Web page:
Human beings are by nature creators and builders. The evidence of this surrounds us. We have created many, many tools to support this enduring enterprise, ranging from oil paints and violins to concrete and laser-cutters.
In the not-too-distant past, the act of creation was highly stratified. There were fine artists, or those striving to be. There were craftspeople, like Gepetto the shoemaker (aka Pinocchio's father, who dreamed of having a real son). There may have been many stonemasons, but there were few Berninis, and they lived in an elite place.
This segregation of high and low creation has been pervasive throughout the world of work and in recent times too. I recall being told in no uncertain terms by a senior executive that I was not a creative person, only some people were creative, and that when creativity was needed, it would be hired, thank you very much. I doubt that was an isolated conversation. Even in creative industries, the true creatives were housed in special cages.
This is all changing.
Crafts used to be denigrated as "low art", somehow a lesser act of creation. The same was true of graphic design -- if it was produced for commercial reasons, it shouldn't be framed an hung on a wall. There is a shrinking community of people who actually care about these distinctions now. Case in point: Etsy, an online craft market and community. Yes, some of this stuff is perfectly hideous. But much of it is charming. Anyone can get in on the act here, including children.
Although many strive to make a living with their shops, I suspect that many more just want to share their creations with the world. This motive is surely part of what drives Instructables, a place where you can share your approach to making Lego shaped gummy candies.
In fact, these communities have their own ideas about what makes something wonderful.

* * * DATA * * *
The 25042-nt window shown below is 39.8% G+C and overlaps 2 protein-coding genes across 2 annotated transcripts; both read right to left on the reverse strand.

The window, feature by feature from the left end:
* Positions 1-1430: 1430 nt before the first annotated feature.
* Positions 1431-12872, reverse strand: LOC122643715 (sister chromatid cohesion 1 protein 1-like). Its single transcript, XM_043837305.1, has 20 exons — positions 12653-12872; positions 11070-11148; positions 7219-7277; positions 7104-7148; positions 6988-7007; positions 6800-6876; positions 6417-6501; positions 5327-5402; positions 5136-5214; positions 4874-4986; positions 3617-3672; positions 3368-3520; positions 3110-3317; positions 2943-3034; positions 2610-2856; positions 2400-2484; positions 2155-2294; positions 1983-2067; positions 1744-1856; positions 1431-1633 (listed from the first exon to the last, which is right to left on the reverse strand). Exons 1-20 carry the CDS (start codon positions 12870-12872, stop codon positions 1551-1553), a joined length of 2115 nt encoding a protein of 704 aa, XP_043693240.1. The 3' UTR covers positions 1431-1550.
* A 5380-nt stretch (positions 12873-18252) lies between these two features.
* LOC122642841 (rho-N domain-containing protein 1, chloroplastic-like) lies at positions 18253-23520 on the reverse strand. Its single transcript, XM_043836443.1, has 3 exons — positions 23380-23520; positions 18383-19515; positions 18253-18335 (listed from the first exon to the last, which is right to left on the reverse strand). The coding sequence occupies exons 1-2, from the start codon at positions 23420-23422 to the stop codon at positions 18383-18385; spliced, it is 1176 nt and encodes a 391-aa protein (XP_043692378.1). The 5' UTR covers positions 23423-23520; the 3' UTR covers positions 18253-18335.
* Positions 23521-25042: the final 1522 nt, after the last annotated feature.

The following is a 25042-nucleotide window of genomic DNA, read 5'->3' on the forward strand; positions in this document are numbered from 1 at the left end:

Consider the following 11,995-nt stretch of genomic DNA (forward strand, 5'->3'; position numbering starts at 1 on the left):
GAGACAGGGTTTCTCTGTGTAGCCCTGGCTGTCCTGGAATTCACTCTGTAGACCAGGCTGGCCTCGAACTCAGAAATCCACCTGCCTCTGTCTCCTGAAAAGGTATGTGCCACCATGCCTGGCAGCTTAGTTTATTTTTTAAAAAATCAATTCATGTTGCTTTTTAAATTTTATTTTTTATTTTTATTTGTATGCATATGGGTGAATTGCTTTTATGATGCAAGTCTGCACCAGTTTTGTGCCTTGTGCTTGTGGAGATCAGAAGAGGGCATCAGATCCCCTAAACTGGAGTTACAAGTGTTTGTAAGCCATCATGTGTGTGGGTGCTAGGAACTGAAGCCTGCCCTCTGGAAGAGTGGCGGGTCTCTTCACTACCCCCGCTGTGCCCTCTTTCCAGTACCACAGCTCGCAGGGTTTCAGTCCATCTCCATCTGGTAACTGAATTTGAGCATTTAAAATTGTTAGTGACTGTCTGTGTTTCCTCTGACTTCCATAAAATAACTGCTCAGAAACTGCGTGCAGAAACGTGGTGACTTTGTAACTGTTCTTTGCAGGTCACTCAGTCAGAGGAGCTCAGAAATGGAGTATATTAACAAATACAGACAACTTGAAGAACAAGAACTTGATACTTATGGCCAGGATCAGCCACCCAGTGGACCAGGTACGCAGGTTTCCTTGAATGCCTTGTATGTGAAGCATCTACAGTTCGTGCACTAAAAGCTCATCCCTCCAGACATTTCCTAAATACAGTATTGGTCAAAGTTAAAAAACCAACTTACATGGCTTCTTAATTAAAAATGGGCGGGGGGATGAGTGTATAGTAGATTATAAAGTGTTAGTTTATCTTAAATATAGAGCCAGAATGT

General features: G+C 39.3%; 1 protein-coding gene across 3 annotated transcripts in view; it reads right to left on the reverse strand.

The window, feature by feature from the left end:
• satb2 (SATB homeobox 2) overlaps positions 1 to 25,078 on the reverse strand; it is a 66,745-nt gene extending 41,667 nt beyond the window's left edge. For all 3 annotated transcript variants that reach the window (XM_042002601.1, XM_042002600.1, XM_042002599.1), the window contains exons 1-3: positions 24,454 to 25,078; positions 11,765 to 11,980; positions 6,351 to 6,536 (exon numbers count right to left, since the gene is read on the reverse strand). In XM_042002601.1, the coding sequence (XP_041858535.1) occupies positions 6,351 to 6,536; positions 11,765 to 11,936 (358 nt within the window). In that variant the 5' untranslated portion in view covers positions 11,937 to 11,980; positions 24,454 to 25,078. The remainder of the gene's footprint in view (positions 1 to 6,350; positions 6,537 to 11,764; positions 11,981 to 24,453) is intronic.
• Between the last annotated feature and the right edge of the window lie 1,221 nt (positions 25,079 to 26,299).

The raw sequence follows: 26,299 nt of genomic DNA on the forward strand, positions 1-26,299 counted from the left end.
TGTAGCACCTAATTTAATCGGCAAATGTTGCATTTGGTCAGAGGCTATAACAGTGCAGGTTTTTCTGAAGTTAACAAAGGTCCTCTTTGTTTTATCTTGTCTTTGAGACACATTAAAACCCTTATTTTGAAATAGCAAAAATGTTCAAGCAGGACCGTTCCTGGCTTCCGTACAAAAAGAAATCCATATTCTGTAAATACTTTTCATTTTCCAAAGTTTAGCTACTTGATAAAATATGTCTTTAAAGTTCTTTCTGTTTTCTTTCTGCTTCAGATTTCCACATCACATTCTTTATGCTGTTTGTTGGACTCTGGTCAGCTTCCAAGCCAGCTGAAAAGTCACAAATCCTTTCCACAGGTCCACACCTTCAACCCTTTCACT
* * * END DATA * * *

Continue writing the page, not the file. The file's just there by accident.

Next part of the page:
Customized manufacturing is another sign on this creation highway. You can go questing for amazing sneakers in your local hip neighborhood, or you can quest for them online, or you can design your own. And it's not just sneakers anymore. (Levi's tried to pull off something like this more than a decade ago, but they didn't quite get it right, or perhaps were also a bit too soon. It was custom fit, not custom design, for one thing.) If you are an actual designer in the sneaker world, keeping your job may depend on being at least as good as the free stuff coming in.
And it's not just sneakers. The tools of big-time industrial creativity are fast becoming available to people. 3D scanners and printers -- and the aforementioned laser cutters -- are now within the range of affordability, just as desktop printers became affordable. And they are going to get more affordable. The real question is whether you'll buy these things in the tool corral at Home Depot, or in the electronics section at Best Buy.
Today, I discovered another wonderful sign of these times in Hackerspace.
Here's how my local Hackerspace describes itself -- "a community space with a diverse membership, including artists, computer programmers, web designers, and hardware hackers. It is inspired by the philosophies of the global hackerspaces movement which encourages people to socialize, share knowledge, and work together on their projects."
Hackerspaces reminds me of the unconferences that have sprung up all over the place -- loosely organized groups of people getting things done.
New communications technologies is what has made all of this possible, in many ways, but it is as much a servant as a driver of the change we are seeing. Tools, access to people, and now access to physical space, are all becoming liberated from their place in the stratification.
The change is the great democratization of creation.
Creation and customization: here to stay and growing. Susan Abbott on CustomerCrossroads blog, Sept 29, 2009
Where customization is going. Susan Abbott on CustomerCrossroads blog, Oct 30, 2008
Get your own car logo, make your own stickers. Co-creation is everywhere. Susan Abbott on CustomerCrossroads blog, Mar 31, 2008